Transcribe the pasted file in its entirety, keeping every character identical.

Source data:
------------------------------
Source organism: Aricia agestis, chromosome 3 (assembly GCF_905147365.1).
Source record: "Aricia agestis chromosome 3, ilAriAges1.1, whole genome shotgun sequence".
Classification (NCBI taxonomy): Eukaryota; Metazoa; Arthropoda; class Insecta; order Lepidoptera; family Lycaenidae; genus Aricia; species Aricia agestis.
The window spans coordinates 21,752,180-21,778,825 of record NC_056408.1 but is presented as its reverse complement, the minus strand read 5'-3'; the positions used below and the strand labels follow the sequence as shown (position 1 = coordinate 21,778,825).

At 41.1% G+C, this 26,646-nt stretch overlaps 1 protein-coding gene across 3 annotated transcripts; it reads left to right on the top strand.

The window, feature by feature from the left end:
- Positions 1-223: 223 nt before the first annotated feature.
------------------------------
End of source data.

Source organism: Aricia agestis, chromosome 3 (assembly GCF_905147365.1).
Source record: "Aricia agestis chromosome 3, ilAriAges1.1, whole genome shotgun sequence".
Classification (NCBI taxonomy): Eukaryota; Metazoa; Arthropoda; class Insecta; order Lepidoptera; family Lycaenidae; genus Aricia; species Aricia agestis.
The window spans coordinates 21,752,180-21,778,825 of record NC_056408.1 but is presented as its reverse complement, the minus strand read 5'-3'; the positions used below and the strand labels follow the sequence as shown (position 1 = coordinate 21,778,825).

At 41.1% G+C, this 26,646-nt stretch overlaps 1 protein-coding gene across 3 annotated transcripts; it reads left to right on the top strand.

The window, feature by feature from the left end:
- Positions 1-223: 223 nt before the first annotated feature.